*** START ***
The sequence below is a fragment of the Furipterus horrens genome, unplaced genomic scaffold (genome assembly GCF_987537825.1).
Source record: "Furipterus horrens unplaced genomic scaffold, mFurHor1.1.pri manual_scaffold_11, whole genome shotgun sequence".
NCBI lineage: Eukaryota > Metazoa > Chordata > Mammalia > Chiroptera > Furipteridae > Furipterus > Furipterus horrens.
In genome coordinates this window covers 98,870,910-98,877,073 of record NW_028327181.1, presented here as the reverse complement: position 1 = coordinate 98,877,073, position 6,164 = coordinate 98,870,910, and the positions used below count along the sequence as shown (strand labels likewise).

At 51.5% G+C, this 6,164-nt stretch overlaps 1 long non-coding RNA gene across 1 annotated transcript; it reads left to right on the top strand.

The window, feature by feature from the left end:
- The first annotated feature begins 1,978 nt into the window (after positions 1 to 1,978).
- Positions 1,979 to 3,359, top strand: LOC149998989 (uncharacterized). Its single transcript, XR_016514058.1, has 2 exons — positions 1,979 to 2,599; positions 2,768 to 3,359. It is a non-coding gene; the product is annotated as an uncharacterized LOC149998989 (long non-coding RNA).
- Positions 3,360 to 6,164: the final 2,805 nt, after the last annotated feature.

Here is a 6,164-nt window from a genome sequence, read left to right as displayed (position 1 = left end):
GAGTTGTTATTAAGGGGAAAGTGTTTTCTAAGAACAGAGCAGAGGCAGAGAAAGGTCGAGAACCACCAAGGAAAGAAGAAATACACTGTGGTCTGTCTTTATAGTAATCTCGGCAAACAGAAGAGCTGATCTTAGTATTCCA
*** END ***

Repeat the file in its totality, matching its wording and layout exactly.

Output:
The sequence below is a fragment of the Furipterus horrens genome, unplaced genomic scaffold (genome assembly GCF_987537825.1).
Source record: "Furipterus horrens unplaced genomic scaffold, mFurHor1.1.pri manual_scaffold_11, whole genome shotgun sequence".
NCBI lineage: Eukaryota > Metazoa > Chordata > Mammalia > Chiroptera > Furipteridae > Furipterus > Furipterus horrens.
In genome coordinates this window covers 98,870,910-98,877,073 of record NW_028327181.1, presented here as the reverse complement: position 1 = coordinate 98,877,073, position 6,164 = coordinate 98,870,910, and the positions used below count along the sequence as shown (strand labels likewise).

At 51.5% G+C, this 6,164-nt stretch overlaps 1 long non-coding RNA gene across 1 annotated transcript; it reads left to right on the top strand.

The window, feature by feature from the left end:
- The first annotated feature begins 1,978 nt into the window (after positions 1 to 1,978).
- Positions 1,979 to 3,359, top strand: LOC149998989 (uncharacterized). Its single transcript, XR_016514058.1, has 2 exons — positions 1,979 to 2,599; positions 2,768 to 3,359. It is a non-coding gene; the product is annotated as an uncharacterized LOC149998989 (long non-coding RNA).
- Positions 3,360 to 6,164: the final 2,805 nt, after the last annotated feature.

Here is a 6,164-nt window from a genome sequence, read left to right as displayed (position 1 = left end):
GAGTTGTTATTAAGGGGAAAGTGTTTTCTAAGAACAGAGCAGAGGCAGAGAAAGGTCGAGAACCACCAAGGAAAGAAGAAATACACTGTGGTCTGTCTTTATAGTAATCTCGGCAAACAGAAGAGCTGATCTTAGTATTCCA